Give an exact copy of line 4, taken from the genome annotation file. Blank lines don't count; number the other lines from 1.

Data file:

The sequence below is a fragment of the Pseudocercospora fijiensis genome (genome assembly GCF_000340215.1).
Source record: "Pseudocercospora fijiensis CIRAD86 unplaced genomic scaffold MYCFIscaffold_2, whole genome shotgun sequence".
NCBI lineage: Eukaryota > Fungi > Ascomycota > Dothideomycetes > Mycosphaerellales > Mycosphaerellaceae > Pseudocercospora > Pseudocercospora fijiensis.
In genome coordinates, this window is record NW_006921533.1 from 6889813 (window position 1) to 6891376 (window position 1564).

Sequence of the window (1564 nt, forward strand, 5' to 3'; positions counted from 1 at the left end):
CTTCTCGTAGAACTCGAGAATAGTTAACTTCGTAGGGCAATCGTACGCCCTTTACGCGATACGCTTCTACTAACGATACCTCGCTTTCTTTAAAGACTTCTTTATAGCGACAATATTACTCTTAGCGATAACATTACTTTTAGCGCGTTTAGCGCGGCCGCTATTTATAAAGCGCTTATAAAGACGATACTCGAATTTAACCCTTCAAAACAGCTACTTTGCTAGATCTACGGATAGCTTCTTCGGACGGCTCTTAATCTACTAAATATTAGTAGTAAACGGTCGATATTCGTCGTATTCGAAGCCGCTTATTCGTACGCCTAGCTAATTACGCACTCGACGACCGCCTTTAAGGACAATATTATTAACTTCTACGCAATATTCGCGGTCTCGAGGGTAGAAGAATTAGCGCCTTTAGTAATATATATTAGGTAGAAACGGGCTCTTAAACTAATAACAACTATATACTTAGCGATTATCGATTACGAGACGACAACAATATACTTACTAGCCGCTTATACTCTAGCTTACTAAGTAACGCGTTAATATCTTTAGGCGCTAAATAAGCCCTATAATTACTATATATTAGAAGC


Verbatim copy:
In genome coordinates, this window is record NW_006921533.1 from 6889813 (window position 1) to 6891376 (window position 1564).